Brandon from Indiana

“I just don’t trust the medicine thing anymore,” Brandon said. His mother, Brenda, interjected and mentioned that Brandon would benefit from some sort of medicine to help regulate his anger issues, but Risperdal is definitely not the one.

Instead of taking medicine, Brandon has opted to withdraw from the world. He lives in a home at the end of a gravel road, surrounded by the endless corn and soy fields of Indiana. He finds an escape in gaming -- video games, board games, Dungeons & Dragons. He has very few friends. “For me,” he said, “I try to be a hermit and say ‘none of it.’”

Brandon started taking Risperdal early in high school. In the first year, he gained over 100 pounds. When the gynecomastia first presented itself, Brandon and his mother attributed it to the weight gain, but when Brandon found a lump in his breast, they soon learned that it was more than the weight.

Brenda says Brandon has low testosterone, and during the time he took Risperdal, he had elevated levels of estrogen. While there’s currently no scientific connection between Risperdal and estrogen, Brandon’s estrogen levels dropped when he stopped taking the medication. “The doctors say his brain thinks it’s female,” Brenda says.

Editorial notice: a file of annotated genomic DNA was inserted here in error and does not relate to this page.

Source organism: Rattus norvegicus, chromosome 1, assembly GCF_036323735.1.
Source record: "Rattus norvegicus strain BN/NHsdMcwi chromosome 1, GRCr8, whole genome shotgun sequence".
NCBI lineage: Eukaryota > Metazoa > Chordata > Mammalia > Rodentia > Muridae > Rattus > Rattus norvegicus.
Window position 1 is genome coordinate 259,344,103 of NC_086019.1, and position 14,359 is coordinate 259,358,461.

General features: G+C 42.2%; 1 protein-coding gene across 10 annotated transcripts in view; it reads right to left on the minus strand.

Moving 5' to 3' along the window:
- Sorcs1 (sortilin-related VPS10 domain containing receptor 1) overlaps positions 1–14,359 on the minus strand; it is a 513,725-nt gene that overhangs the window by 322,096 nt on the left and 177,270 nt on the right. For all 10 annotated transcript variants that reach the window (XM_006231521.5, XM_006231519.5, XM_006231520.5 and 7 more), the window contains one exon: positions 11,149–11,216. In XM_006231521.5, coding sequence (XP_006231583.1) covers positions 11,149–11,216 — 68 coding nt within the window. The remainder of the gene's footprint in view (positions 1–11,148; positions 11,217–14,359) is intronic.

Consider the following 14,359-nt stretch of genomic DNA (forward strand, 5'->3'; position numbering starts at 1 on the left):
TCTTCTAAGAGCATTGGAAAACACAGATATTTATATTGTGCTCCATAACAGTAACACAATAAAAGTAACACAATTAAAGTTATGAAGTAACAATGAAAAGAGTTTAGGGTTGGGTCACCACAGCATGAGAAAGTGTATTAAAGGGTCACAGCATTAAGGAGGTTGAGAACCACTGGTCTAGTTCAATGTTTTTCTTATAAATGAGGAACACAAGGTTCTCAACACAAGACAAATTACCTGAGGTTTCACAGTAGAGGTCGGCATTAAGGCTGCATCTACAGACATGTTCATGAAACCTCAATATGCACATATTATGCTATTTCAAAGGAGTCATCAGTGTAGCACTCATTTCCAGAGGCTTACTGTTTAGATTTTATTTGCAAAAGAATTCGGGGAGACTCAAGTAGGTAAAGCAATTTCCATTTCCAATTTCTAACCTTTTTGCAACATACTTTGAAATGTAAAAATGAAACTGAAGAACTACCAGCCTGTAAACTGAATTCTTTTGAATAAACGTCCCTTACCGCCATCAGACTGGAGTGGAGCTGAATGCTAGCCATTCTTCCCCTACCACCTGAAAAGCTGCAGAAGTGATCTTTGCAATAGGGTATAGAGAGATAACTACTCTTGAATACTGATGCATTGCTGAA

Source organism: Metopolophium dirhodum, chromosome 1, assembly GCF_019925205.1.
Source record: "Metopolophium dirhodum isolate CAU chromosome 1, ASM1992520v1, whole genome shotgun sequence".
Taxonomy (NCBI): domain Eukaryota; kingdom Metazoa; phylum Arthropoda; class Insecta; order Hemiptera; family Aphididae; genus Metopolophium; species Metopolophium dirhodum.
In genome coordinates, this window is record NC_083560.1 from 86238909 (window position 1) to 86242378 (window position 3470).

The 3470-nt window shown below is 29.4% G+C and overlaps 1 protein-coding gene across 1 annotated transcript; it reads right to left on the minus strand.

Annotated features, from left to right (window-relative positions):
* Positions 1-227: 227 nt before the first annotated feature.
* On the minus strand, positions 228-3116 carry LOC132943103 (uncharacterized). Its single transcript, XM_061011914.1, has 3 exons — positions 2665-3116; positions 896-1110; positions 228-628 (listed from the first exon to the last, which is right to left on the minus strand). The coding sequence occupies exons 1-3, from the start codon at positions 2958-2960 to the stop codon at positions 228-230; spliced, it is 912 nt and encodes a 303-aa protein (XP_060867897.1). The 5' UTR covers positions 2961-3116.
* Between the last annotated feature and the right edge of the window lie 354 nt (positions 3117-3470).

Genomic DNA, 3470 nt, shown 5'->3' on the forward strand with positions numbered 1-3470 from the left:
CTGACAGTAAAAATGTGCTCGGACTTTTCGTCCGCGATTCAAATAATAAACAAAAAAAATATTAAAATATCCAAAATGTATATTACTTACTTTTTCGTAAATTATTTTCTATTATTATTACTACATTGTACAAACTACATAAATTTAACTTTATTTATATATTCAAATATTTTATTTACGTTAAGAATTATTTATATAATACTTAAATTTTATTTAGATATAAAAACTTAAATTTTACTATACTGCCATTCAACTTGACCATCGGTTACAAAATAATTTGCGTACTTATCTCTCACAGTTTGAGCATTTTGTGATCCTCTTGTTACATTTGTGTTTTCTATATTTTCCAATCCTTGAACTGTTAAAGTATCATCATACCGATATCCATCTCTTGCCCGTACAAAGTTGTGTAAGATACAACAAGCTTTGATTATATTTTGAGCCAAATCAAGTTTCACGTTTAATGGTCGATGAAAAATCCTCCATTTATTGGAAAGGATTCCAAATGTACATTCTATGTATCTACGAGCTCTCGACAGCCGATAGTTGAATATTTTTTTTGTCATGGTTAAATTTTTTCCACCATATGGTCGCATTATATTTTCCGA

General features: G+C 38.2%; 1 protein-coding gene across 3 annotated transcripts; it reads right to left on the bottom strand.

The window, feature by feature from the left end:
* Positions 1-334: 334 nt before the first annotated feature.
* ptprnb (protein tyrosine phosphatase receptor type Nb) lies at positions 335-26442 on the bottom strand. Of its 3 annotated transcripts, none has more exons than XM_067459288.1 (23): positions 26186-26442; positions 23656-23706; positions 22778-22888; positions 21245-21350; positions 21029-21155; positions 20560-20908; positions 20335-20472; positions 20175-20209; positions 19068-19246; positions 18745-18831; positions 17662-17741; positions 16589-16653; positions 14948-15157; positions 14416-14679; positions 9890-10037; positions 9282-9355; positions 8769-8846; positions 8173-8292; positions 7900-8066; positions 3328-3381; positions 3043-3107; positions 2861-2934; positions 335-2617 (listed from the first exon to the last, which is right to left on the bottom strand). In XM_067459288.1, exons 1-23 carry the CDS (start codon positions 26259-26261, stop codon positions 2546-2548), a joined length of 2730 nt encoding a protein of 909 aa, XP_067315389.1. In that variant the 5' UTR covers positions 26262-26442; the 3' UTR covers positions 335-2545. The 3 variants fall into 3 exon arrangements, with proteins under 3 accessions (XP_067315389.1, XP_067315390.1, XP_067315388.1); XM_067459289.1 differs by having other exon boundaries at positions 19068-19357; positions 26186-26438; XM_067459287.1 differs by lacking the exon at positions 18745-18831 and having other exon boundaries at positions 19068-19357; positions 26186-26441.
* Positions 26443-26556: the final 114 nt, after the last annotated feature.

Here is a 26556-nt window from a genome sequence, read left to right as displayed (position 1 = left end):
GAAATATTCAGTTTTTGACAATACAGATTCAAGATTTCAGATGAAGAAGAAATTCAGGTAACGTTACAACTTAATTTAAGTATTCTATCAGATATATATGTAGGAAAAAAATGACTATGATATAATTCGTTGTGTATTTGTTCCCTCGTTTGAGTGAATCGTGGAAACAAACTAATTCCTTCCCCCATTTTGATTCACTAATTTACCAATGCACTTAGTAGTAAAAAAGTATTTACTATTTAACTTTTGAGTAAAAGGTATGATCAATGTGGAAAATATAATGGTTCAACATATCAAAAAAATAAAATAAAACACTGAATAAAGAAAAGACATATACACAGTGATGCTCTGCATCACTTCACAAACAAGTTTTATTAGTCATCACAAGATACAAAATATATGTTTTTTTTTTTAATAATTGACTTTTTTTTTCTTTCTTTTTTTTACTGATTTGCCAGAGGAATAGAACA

Gender identity has been an issue for Brandon. At 29, he’s had a handful of girlfriends, and was even married for a short time -- but many of the women, he said, had sexual and gender identity confusion. He, himself, has become paranoid about feminine things.

Brandon has since given up on dating, although he longs for a family. “I feel envious and resentful of men who have families,” he said. “Mostly envious, but a little resentful.”

Brandon acknowledges that he struggles with anger issues, but now he’s not sure which of the struggles he faces were caused by Risperdal and which were not. What he is sure of it this: Risperdal did not make things better. “When you think everything can’t get worse,” he said, “it can get worse.”

Brandon sits in the living room of his home with his mother, Brenda, in the background. He said that he grows his hair long so he can donate it to Locks of Love.

Risperdal and Weight Gain

Besides causing boys to develop female breasts, the drug Risperdal can also cause massive weight gain -- up to 100 pounds in a year. When boys stop taking Risperdal, they can lose the weight, but the breasts remain, which often become deformed. The only way to remove the breasts is through a painful and costly surgery.